A dog’s jaw muscles are among his strongest. An average-sized Golden Retriever can untie the knot in a rawhide bone (or just chew it off) in minutes. If only they’d stick to those!
The tendency to chew will vary from one breed – and one individual – to another. But most dogs will chew on objects in and around the house. Keeping them focused on objects intended for them is a continuing challenge.
Younger dogs, puppies in particular, will usually have a greater tendency to chew and less discrimination about what they choose. But even young puppies can be discouraged from grabbing things the owner would prefer to keep whole.
First, as always, an ounce of prevention is worth a pound of cure. Keep shoes, laundry (socks, t-shirts, etc), where dogs can’t get them. Keep children’s toys separated from the dog’s. Which implies that the dog has some. So…
Keep plenty of attractive toys on hand, whether indoors or out, for Fido to chew on. Rawhide bones are attractive to some dogs, others prefer hard rubber or special plastic ‘dental’ bones. With some exceptions, real bones are usually not a good idea. Large beef bones are okay, but chicken and pork can easily splinter and lead to injury.
Fortunately, all kinds of special toys are available. Some even have hollow interiors suitable for holding treats. The dog usually has to struggle a bit to get at the treat in the center. That’s the whole idea. It keeps them occupied and gives them a good mental and physical workout striving to access the reward.
A sharp tone or a mild tap for grabbing an unsuitable object, such as a shoe or sock, is useful and appropriate. Yelling or harsh physical punishment is counter-productive. It’s better for both dog and ‘alpha’ (the leader of the pack – you) to vent that frustration elsewhere. Easier said than done the tenth time you’ve scolded the dog, but necessary for the mental well-being of both parties.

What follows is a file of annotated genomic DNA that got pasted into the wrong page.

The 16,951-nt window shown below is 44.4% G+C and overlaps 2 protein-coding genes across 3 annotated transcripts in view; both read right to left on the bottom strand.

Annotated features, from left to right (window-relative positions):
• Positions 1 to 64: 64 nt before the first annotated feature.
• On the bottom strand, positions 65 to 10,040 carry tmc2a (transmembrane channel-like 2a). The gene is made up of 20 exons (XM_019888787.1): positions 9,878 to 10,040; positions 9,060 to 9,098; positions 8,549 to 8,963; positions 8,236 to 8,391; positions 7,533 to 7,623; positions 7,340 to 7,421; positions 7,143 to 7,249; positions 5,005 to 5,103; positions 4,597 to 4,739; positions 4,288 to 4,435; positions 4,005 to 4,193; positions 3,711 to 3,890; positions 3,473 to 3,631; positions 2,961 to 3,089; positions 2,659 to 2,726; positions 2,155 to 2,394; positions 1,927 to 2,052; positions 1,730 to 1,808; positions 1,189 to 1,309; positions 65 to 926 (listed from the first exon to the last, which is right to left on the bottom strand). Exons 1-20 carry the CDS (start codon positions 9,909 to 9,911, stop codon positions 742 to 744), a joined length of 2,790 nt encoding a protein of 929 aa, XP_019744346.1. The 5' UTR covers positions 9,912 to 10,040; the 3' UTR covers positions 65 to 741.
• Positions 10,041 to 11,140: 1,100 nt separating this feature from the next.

To practice developing specific habits, take some time (daily, if necessary and possible) to leash the dog and present an inappropriate object. If the dog moves toward it, jerk the leash sideways quickly and firmly and give a loud ‘No!’.
Be sure to jerk sideways, not back. A dog’s neck muscles are very strong, but throats can be too easily bruised. The movement is to inform, not to punish.
Outside, if the dog has a tendency to chew on plants, fences, etc, you can take advantage of some commercial mixtures or home recipes to discourage the behavior. A little cayenne pepper paste smeared on the leaves of ‘attractive’ plants can often eliminate chewing in one lesson. Some commercial preparations contain ‘bitter apple’, which discourages some dogs.
As with any dog training, patience, persistence and consistency are the keys to success. Suppressing chewing is often one of the more challenging since you’re training the dog to NOT do something, rather than to DO something.
Redirection to acceptable objects is your best bet, since you can’t eliminate the instinct. Stay alert and keep a cool head. Even when they’ve just chewed a hole in that new carpet. That’s expensive and annoying, but carpet can be replaced. Your relationship with your pet can’t.